Twice before Lenovo has been caught spying on the users and this is the third time that the company has been found doing the same. Computerworld’s Michael Horowitz has discovered a software installed on Lenovo’s computers. The application is called “Lenovo Customer Feedback Program 64” and its primary function is gathering feedback information from users.
However, in actuality, the program is a spyware that tracks the locations of the users without even informing them. Millions of users around the globe use Lenovo computers and most of them are unaware of the existence of this software on their computers. Even in the past it was found that Lenovo was selling computers with preinstalled software which was used to collect data of the customers for the commercial purposes.
One such application is Superfish, a spyware that was found preinstalled on Lenovo laptops and workstations at the beginning of this year. Several antivirus companies consider Superfish as a trojon, spyware or adware however it was observed that the company blatantly disregarded the apparent threat of this application which can be used as a medium by attackers to exploit the vulnerabilities of a user’s computer.
Superfish was capable of stealing details of web browsing history of users and this was done by using self-signed and fake root certificates that injected adware codes to the user sessions. After facing criticism on several forums, Lenovo removed the application.
Something similar was discovered just a month ago in August when it was discovered that the company is installing rootkit applications that cannot be removed. A feature known as LSE or “Lenovo Service Engine” is a part of the firmware of Lenovo’s computers that exploits the system at the time of the installation of Windows and replaces few of the operating system’s files. These remain on the system even if users uninstall and reinstall Windows. Users on several Lenovo forums have stated that it is not possible to uninstall the bootkit of Lenovo. The tracking software has been embedded in Lenovo ThinkCentre, ThinkStation and ThinkPad series computers.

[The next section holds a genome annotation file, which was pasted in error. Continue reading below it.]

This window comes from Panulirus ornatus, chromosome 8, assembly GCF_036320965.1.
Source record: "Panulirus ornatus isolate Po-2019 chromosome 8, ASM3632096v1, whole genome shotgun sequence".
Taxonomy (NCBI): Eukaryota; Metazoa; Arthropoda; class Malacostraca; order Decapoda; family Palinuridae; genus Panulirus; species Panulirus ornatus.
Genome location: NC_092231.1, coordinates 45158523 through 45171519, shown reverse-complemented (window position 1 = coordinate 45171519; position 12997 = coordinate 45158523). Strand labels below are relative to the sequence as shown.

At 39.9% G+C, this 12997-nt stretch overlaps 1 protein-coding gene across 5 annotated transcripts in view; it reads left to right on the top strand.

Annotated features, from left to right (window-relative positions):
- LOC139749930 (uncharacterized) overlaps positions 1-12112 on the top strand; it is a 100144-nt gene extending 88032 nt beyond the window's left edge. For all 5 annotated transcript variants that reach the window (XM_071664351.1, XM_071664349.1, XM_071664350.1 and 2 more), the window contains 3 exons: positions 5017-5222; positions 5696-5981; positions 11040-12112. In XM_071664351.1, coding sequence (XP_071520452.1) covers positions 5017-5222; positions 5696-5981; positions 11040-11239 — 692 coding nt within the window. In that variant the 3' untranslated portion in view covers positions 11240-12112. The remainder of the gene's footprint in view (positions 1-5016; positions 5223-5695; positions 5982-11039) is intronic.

The company however claims that its applications do not collect data or any other personally identifiable information. It simply collects basic information such as system model and ID, region and date.
Horowitz on his discovery of the tracking application has quoted, “The task that gave me pause is called “Lenovo Customer Feedback Program 64”. It was running daily. According to the description in the task scheduler: “This task uploads Customer Feedback Program data to Lenovo.” Horowitz has further stated that the company has mentioned the file in its End User License Agreement and the agreement can be found in the below folder:
However, there are 39 files in the folder and which one is the agreement is not specified.
Lenovo has always been specifying that the data collected by them is only of their own apps and no sensitive individual information is collected by them. Of the files included in the application, there is a file called Lenovo.TVT.CustomerFeedback.OmnitureSiteCatalyst.dll. Omniture is involved in online and marketing and web analytics and it could have been included for the purpose of monitoring the activities of the users online.